Power for the Cheetah came from an anemic, 183 hp Chrysler-sourced V8 mounted behind the passenger compartment and bolted to an automatic transmission. This combination made it excruciatingly slow and ill-suited to demanding off-road terrain. Army officials didn’t want it and the costly, result-less development process contributed to Lamborghini’s bankruptcy in 1978.
The Italian firm’s new management re-launched the SUV project by unveiling a prototype named LM001 at the 1981 Geneva auto show. Still rear-engined, it was envisioned as a way to enter the burgeoning leisure vehicle segment, especially in markets like the Middle East. The LM001 morphed into the LM002A in 1982 and gained a Countach-sourced V12 during the transition. It took Lamborghini another four years to introduce the LM002, its first SUV, which then became something of an oddball legend.
Matra Rancho (1977)
The French-built Matra Rancho – a rare model quickly gaining ground on the collector car market – was a cocktail of random parts mostly sourced from the Simca parts bin. Starting with a van named VF2, Matra added brakes from an 1100TI, an 80 hp engine from the 1308 GT and a four-speed manual transmission pulled out of the 1307. Rugged-looking styling cues helped it mask its working-class roots.
The Rancho only achieved modest success in its seven years of life, selling around 60,000 examples. But the trend it heralded - the compact lifestyle softroader - is today better known as the all-conquering crossover.
Mercedes-Benz G-Class (1979)
In 2020, the Mercedes-Benz G-Class is the high-powered, ultra-luxurious chariot of the super-rich. That’s not what the German firm envisioned when it teamed up with Austria's Steyr-Daimler-Puch in 1972 to begin developing an off-roader aimed at the Land Rover Series III.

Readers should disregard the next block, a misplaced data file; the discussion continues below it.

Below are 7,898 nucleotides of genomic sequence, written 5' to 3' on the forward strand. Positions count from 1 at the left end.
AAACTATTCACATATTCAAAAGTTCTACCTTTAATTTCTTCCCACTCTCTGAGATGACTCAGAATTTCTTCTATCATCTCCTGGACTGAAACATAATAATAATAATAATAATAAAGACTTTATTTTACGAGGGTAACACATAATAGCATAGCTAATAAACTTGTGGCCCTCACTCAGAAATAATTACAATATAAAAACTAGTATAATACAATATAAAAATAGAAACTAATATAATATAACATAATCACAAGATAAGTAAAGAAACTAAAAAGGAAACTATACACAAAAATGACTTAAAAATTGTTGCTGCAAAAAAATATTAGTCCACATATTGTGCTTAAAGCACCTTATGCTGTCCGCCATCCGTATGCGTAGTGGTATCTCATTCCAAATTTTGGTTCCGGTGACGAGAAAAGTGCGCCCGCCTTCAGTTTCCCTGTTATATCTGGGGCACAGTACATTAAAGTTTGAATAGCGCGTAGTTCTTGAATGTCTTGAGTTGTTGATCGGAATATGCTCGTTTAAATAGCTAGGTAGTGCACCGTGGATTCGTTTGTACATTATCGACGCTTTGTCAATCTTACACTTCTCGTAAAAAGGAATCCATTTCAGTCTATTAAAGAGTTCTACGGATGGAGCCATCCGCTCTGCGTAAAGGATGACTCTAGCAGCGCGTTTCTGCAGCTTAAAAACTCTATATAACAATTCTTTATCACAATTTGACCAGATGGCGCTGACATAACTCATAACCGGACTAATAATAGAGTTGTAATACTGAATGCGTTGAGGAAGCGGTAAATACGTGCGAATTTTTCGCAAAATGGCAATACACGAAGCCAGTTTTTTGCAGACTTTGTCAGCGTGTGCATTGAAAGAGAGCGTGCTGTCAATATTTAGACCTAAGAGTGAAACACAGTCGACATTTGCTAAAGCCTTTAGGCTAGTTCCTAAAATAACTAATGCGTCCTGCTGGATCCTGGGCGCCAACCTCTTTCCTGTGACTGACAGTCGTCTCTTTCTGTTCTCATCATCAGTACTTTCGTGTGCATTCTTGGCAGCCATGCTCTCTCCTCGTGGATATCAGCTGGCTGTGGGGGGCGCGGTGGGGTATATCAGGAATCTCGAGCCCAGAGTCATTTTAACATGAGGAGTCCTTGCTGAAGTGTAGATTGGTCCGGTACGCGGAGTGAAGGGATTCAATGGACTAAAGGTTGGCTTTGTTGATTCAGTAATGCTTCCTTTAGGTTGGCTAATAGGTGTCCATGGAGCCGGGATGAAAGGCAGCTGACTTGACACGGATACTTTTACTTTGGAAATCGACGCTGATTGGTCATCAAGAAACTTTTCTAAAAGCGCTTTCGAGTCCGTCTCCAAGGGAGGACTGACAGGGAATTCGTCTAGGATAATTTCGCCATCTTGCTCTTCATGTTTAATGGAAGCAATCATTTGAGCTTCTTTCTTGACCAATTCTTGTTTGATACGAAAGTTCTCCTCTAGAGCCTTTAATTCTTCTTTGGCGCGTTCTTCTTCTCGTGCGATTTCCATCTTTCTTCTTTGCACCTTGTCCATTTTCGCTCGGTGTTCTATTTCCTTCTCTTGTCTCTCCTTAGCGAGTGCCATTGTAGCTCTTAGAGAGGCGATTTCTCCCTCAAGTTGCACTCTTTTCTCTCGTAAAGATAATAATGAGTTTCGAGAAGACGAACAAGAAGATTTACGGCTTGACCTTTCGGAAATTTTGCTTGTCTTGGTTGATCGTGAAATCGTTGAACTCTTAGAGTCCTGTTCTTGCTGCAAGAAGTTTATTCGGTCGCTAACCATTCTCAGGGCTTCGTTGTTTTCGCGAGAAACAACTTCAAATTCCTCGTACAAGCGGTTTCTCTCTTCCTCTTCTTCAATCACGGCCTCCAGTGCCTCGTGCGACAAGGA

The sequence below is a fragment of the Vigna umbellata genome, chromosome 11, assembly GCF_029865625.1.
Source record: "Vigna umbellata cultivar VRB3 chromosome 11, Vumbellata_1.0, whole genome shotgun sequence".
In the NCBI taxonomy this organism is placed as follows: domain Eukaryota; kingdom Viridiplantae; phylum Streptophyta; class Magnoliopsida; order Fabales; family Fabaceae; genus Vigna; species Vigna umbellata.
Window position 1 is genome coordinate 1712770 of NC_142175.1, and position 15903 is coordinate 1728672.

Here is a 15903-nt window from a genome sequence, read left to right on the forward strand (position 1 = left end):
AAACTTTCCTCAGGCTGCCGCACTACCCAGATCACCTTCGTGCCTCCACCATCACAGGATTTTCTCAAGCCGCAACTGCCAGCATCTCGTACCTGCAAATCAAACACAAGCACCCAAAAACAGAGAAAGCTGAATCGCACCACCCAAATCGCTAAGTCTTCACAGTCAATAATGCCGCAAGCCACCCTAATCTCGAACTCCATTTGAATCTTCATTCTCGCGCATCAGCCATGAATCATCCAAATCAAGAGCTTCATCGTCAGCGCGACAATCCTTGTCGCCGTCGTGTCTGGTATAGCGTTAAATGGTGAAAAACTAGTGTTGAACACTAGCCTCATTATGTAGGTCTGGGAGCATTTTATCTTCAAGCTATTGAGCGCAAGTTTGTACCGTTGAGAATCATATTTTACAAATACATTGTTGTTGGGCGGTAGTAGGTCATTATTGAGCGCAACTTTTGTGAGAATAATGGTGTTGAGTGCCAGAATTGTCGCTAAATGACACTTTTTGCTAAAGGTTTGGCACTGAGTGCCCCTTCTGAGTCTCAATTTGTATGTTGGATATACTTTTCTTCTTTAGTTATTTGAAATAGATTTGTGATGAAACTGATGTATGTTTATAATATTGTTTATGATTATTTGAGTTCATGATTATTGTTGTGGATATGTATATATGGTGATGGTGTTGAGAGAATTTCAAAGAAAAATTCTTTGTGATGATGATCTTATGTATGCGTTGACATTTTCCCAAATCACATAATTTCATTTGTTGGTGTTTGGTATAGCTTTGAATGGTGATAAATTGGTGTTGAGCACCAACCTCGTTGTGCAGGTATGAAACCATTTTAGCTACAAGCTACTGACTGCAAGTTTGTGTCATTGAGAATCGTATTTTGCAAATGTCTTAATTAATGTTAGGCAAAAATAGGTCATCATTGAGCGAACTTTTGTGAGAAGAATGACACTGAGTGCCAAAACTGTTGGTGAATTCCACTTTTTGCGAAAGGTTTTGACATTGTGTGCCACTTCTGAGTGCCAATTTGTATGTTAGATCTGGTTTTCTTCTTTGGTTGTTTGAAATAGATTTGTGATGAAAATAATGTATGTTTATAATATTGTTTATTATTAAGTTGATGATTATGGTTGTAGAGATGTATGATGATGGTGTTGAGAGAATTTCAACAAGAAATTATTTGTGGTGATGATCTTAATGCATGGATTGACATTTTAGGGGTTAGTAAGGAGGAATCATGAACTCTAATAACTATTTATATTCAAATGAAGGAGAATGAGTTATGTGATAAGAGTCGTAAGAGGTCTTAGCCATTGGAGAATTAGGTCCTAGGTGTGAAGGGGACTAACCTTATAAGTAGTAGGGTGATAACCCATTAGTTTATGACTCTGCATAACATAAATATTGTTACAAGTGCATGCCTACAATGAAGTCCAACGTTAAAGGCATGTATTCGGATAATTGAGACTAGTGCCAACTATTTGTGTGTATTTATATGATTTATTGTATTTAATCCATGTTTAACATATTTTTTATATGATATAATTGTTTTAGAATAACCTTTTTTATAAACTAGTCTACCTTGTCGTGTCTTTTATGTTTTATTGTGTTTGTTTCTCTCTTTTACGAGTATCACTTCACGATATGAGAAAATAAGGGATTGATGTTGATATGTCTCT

The design brief outlined a 4x4 that was seriously capable off-road, docile on-road, robust, easy to repair with basic tools and that would look current for at least a decade so that Mercedes wouldn’t need to worry about updating it. The original Geländewagen made its debut in 1979 with a 72 hp four-cylinder as its base engine. In 2020, the second-generation model isn’t available with under 416 hp in the US.
Nissan GT-R (1969)
The original GT-R-badged Nissan didn’t have two-doors and it couldn’t boast of supercar-beating performance. It launched in 1969 as a hotter variant of the four-door Skyline powered by a 1998cc, 160 hp straight-six engine that Nissan received when it merged with Prince in 1966. The two-door GT-R didn’t join the Nissan line-up until 1971.
Over later generations, the GT-R became a legend of the Nissan lineup, with even the cheapest model today capable of 196mph.
Peugeot 205 (1983)
Enthusiasts praise the 205 GTI as one of the best-driving cars Peugeot has ever made. In 1983, when Peugeot released the standard 205, it didn’t look like the model could spawn a hot hatch, let alone one that would achieve a Greek god-like reputation for dynamism.
The 205 made its debut as a humble hatchback envisioned as a people’s car of the 1980s. It needed to meet the needs of as many motorists as possible in order to save Peugeot from collapse. Which it did. Today, the model is fondly remembered in Europe and many other markets. The GTI sprinkled star dust upon the entire range, which would be produced in one place or other until 1998, by which time 5.3 million examples had been made.